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The adjectival suffix -s /s/ appears with a variety of input words. The resulting adjectives form a heterogeneous group. A few examples, sorted according to input type, illustrate the range of the phenomenon:

Example 1

Input: common nouns
a. slaafs
b. werelds
c. zomers
Example 2

Input: proper names and related derivatives
a. Luthers
b. Freudiaans
Example 3

Input: verbs
a. broeds
b. speels
Example 4

Input: adjectives and other categories
a. groots
grand, magnificent
b. bovengronds
c. wijdbeens
with spread legs
d. doordeweeks

The semantics of the derivations is too diverse to be usefully expressed in a common formula. Read more below for the individual subgroups.

Adjectives with the suffix -s inflect like ordinary adjectives. Whether they are available for comparation depends on the semantics of the complex word. Adjectives denoting gradable properties can inflect for degree (schoolser more school-like) while those expressing relational or absolute properties cannot (*doordeweekser more weekday).

In some cases, the base is not or no longer a word of Dutch, so its category cannot be ascertained. An example is wulps voluptuous.

A special use of -s, discussed separately, is found in geographical adjectives (see here).

[+]Adjectives based on common nouns

Adjectives formed from common nouns and the suffix -s express a property related to the meaning of the noun. This is possibly the commonst group of -s derivations, even though it is not productive. Examples are duivel devil > duivels devilish, boer farmer > boers rustic, coarse, schalk imp > schalks impish, dood death > doods deathly, hemel heaven > hemels heavenly, school school > schools school-like, regimented. Besides, there are forms with idiosyncratic meanings, such as kerks church-SUFF religious, devout or haaks hook-SUFF orthogonal.

A similar type of adjective is formed from nouns denoting days, months or seasons: zondagse broek Sunday trousers, maartse bui March shower, zomerse picknick summer picnic. Depending on context, the meaning is 'typical for X' or 'meant for X'. Similar derivations related to timespans are forms ending in -lijks (discussed here).

[+]Adjectives based on proper names and related derivations

This type of adjective appears in two variants: with proper names and with person nouns ending in -(i)aan. The meaning in both cases is '(as) by/from X, connected with X' or 'following (the school or teachings of) X'. Examples for the first type are de Lutherse bijbel the Lutheran bible and de Wittgensteinse traditie the Wittgensteinian tradition. It is possible to think of other adjectives as related to this type, e.g. protestants protestant, rooms belonging to the Church of Rome, catholic and joods Jewish. Here, the bases are not proper names (or, in the case of rooms, the name belongs to a city rather than a person, however, the adjective does not mean 'from Rome'), but the semantic effect of the derivation is similar.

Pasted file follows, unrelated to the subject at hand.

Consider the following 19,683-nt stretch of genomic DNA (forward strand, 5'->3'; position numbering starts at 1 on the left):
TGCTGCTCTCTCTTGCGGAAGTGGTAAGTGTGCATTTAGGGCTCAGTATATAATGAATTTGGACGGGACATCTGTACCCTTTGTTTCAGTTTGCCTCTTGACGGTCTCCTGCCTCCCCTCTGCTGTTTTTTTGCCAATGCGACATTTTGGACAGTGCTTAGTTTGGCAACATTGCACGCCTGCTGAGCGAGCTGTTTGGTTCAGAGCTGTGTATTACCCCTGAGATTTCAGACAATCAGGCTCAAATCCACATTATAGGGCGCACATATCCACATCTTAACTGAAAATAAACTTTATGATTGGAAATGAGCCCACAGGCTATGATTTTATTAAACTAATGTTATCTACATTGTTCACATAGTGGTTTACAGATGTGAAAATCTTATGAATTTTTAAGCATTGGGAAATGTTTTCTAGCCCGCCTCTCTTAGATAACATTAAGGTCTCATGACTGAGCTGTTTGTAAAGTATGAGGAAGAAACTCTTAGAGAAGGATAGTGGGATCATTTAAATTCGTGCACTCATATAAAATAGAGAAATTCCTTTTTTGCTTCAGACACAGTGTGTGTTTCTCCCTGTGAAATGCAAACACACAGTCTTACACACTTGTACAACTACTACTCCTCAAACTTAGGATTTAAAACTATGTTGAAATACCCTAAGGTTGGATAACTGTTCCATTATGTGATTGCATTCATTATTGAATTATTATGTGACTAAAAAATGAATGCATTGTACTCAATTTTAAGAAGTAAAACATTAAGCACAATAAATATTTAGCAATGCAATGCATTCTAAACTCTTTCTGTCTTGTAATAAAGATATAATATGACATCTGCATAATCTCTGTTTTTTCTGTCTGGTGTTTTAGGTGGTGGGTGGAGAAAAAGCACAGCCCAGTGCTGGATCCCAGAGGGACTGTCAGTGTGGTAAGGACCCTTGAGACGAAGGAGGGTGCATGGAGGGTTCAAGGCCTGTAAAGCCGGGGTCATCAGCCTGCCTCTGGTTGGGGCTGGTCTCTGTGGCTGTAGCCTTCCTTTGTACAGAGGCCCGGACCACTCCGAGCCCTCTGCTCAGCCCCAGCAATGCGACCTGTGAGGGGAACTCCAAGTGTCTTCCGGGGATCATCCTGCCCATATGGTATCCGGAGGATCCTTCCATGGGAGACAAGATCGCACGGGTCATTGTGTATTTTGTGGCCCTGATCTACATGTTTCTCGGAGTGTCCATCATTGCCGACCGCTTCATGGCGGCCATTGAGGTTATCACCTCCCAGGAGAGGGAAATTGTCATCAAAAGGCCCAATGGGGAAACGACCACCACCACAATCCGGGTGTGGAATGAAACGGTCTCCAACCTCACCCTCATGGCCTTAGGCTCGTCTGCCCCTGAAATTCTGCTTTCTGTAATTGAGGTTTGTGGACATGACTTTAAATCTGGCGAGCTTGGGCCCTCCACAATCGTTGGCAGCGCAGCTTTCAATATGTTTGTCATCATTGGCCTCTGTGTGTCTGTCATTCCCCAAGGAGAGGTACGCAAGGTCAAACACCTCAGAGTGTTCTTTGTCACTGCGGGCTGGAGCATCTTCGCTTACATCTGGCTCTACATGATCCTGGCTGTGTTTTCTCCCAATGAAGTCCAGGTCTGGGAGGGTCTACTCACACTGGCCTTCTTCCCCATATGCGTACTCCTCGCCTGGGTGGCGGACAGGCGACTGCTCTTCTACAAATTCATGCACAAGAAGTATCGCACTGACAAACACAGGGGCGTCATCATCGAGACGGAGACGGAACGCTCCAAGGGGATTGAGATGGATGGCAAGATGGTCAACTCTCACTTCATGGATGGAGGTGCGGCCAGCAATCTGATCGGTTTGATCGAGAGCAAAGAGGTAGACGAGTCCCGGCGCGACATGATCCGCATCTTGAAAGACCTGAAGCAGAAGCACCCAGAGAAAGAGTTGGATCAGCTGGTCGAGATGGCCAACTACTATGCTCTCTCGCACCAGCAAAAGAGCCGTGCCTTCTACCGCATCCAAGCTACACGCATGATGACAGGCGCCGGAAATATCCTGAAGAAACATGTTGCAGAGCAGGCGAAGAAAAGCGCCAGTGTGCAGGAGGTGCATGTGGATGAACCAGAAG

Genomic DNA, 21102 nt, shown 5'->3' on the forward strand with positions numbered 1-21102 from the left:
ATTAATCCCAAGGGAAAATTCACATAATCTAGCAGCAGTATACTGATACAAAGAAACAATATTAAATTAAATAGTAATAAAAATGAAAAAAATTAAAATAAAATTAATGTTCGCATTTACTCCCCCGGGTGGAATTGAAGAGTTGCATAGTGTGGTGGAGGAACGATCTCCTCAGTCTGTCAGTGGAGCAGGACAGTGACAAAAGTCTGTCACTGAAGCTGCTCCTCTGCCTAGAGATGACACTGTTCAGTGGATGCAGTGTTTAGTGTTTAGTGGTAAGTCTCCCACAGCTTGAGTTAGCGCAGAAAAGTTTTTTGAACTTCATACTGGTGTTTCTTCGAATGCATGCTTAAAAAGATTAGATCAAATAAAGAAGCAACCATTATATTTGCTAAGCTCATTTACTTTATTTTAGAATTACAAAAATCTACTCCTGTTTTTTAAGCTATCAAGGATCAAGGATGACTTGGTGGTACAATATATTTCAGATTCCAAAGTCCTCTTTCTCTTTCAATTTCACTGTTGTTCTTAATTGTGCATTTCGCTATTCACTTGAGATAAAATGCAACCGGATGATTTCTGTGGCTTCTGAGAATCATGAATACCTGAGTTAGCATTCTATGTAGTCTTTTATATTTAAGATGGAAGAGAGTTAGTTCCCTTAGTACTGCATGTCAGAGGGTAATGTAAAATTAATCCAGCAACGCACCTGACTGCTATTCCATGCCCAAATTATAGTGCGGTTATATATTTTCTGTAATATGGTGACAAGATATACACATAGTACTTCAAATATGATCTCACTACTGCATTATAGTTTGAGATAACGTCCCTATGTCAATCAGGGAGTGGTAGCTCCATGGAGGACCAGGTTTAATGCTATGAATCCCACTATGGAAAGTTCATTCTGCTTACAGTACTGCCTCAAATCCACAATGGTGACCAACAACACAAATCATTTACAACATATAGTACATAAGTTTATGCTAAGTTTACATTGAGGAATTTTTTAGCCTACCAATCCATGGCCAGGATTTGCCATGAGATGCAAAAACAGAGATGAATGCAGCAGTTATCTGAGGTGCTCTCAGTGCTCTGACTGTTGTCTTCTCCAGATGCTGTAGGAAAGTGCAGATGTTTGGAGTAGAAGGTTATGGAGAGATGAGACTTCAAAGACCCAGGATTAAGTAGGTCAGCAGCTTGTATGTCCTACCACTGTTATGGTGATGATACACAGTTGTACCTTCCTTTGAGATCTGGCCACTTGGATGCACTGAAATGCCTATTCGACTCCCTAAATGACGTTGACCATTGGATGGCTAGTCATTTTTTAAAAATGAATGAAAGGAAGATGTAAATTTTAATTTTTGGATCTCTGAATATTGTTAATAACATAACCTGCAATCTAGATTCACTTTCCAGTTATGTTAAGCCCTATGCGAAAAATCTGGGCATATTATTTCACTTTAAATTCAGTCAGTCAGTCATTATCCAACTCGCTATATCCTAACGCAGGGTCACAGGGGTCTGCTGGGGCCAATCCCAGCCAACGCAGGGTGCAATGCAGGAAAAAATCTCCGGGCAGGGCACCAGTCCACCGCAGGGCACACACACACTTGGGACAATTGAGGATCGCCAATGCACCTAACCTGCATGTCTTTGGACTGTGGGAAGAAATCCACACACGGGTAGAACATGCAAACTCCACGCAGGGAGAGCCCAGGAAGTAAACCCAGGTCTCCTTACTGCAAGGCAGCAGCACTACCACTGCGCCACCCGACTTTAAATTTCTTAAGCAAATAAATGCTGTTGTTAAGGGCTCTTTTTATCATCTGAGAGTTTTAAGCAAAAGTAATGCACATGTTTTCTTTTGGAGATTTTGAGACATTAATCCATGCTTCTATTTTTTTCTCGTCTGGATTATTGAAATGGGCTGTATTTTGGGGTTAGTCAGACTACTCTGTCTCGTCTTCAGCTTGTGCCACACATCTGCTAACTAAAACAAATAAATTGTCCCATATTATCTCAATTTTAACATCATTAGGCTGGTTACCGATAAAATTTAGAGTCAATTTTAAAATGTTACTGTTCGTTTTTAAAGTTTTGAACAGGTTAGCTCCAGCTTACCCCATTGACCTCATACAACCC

The second type is more common, examples are Wagneriaans in the style of Wagner, Freudiaans Freudian and franciscaans Franciscan. In many cases, the adjectives are more common than the corresponding base nouns ending in -iaan, which suggests that there may be a morphological schema for deriving adjectives with -(i)aans directly. The process is productive and can be extended easily to new person names.

[+]Adjectives based on verbs

This group is small, the most common examples are broeds broody, loops in heat, speels playful, steels stealthy and waaks watchful. The meaning in all cases is 'having the tendency to X', which appears extended in idiosyncratic ways in broeds breed-SUFF broody and loops run-SUFF in heat. Synthetic compounds such as goedgeefs generous, goedlachs cheery may also be analyzed as members of this group because they are partially verbal.

[+]Adjectives based on other inputs

The suffix -s appears with still other types of input. Groots grand is derived from the adjective groot big. This is an exceptional case. More common are adjectives formed from word sequences, especially consisting of preposition-noun-combinations, as in naoorlogs post-war, overzees overseas, naschools after school and buitenaards extraterrestial. Note that the two words do not necessarily form a word group: na school after school but *na oorlog *after war. Other complex bases are numeral-noun (tweedaags two day), adjective-noun (platvloers coarse), root-noun (midscheeps midship) and phrases ( doordeweeks weekday, laag-bij-de-gronds mean, cruel, low). The semantics is transparent in most cases, but not easily generalizable. Common semantic domains are temporal, spatial and manner.

[+]Morphological potential

Adjectives with the suffix -s do not easily serve as input for further derivation. In some cases, nominalization is possible, especially for the deverbal cases, but only with the suffix -heid, see speelsheid playfulness and goedlachsheid cheeriness, but also schoolsheid regimentation and aardsheid earthliness, worldliness.